“One of the major progress made this year by the US electric sector has been the deployment of technology and the development of playbooks to better protect against ransomware,” Berthier said. “We have seen the number of ransomware attacks impacting critical infrastructure declining for the first time, which is a great milestone. Important initiatives have also been launched to better protect against the risk of supply chain attacks.”
Berthier added that the recent Executive Order (14028) has pushed the government and the private sector to define guidelines and best practices for the software supply chain, including the provisioning and verification of software bill of materials.
“As we head into 2023, the key challenge will be to operationalize those guidelines at scale for a wide variety of stakeholders,” he added.
Morgan said that 2022 has been a big year for advancing the security of distributed energy resources (DER) which has posed a threat to either the grid cybersecurity or the country’s ability to produce clean energy. “DERs are small power generators – typically solar, wind, and battery storage – which sell electricity to grid operators in small quantities individually, but large amounts in aggregate. Each of these DERs are small to medium businesses which do not have large budgets for cybersecurity,” he added.
However, the US electric sector has worked collaboratively to develop processes and standards to allow for these DERs to connect to the grid without introducing significant new risks, according to Morgan.
Morgan said that in 2023, the rising volume of electric vehicles poses new cybersecurity threats that need to be addressed. “How do we protect the privacy of customers as they connect their vehicles to the grid? How do we supply these smart charging stations with electricity while not increased the number of attack vectors to the grid? Is it possible to overload sectors of the US grid through distributed attacks on charging stations?” he added.
The DOE will work on improving energy sector cybersecurity by increasing the overall cyber resilience of the grid by addressing critical cyber vulnerabilities prior to adversary exploitation through a multi-faceted approach that includes applying classified threat intelligence, illuminating systemic cyber supply chain risks, cyber vulnerability testing, and forensic analyses, and engineering out cyber risks. These efforts will be carried out in close partnership with asset owners and manufacturers across the energy sector industrial base.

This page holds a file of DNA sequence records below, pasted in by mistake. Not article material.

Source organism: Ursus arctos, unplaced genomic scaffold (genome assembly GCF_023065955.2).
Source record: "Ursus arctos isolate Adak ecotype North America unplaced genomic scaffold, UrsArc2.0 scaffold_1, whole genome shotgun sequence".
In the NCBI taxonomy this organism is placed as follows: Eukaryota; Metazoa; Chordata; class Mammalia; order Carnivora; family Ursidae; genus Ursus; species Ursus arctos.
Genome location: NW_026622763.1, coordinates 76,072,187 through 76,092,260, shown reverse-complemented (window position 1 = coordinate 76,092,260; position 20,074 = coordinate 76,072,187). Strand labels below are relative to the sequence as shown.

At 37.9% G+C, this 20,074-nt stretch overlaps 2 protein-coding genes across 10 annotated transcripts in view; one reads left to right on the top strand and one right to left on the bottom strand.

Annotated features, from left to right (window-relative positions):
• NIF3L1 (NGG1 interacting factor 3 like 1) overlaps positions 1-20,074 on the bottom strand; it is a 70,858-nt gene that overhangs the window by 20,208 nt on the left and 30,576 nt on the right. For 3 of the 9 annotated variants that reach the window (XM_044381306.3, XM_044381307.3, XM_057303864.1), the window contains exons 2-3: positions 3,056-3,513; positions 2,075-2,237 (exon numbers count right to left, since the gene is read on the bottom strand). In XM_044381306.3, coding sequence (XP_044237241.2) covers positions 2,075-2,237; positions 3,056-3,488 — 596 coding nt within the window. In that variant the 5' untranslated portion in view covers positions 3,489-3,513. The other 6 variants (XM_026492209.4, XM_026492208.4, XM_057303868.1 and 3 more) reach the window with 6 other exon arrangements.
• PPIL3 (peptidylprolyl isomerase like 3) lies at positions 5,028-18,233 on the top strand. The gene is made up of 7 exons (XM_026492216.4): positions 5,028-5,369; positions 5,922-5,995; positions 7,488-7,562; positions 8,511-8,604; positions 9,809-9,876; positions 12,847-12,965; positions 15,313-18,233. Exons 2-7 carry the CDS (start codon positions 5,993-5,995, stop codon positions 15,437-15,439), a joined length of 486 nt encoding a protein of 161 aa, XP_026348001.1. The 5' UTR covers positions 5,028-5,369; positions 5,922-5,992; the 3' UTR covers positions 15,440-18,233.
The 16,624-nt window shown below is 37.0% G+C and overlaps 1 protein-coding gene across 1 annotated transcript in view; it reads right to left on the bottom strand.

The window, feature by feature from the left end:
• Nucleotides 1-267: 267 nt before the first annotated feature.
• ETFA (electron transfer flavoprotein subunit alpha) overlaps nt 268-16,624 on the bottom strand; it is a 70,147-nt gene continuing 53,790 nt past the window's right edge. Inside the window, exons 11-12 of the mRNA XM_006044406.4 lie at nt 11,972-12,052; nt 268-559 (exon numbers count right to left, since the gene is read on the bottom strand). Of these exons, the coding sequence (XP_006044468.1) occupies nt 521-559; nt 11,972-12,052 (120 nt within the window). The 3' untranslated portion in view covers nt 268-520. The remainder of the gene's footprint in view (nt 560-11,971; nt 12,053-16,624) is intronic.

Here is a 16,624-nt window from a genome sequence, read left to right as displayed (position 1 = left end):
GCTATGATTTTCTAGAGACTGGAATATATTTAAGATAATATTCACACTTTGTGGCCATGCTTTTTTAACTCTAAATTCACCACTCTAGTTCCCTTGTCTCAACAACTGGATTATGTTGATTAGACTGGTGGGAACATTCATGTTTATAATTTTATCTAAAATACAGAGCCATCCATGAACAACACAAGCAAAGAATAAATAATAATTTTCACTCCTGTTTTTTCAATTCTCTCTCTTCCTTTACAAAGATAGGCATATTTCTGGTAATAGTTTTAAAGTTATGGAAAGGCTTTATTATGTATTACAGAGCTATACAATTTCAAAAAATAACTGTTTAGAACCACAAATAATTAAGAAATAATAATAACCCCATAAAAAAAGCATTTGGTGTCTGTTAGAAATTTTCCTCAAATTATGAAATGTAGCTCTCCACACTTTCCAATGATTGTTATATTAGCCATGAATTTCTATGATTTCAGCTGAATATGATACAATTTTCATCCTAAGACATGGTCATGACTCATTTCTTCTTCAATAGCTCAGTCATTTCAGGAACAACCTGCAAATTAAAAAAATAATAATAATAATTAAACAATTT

“By September 30, 2022, analyze no less than 10% of critical components in energy sector systems; and expand manufacturers participating in the voluntary Energy Cyber Sense program to cover no less than 15% of the market share of critical components,” Fowad Muneer and Cherylene Caddy, Goal Leaders wrote in a post on the Performance.gov website, a window into the performance of the federal government. “Drive down overall cycle time for critical vulnerability discovery to mitigation to notification of impacted asset owners by at least 10%, compared to a 2021 baseline.”
“By September 30, 2023, analyze no less than 15% of critical components in energy sector systems; and expand manufacturers participating in the program to cover no less than 30% of the market share of critical components,” they added.
Identifying the potential key drivers of improving cybersecurity in the U.S. electric sector in 2023, Berthier said that “we are still seeing important gaps related to network visibility and verifying that networks are correctly segmented.”
“A key driver for organizations in 2023 will be to understand that they not only have to monitor network traffic in their operational technology networks, but they also have to model what their network is capable of,” according to Berthier. “This means going beyond deploying access control lists to actually analyze network paths and precisely measure asset exposure, the presence of remote connectivity, and the attack surface they have to protect,” he added.
Morgan said that today, and in 2023, there remain holdouts in the U.S. electric sector who are lagging behind in modernizing their cybersecurity programs. “Each new large attack on electric grids around the world provides new vigor to these holdouts to not only modernize but to also join the conversation on advancing cybersecurity defenses for the grid as a whole,” he added.
The Colonial Pipeline attack may have been focused on gas distribution, but both the attack and the U.S. response to the attack provide valuable lessons for the U.S. electric sector and hopefully motivation for electric grid operators to improve their security posture, Morgan concluded.
Source: Industrial Cyber, Anna Riberio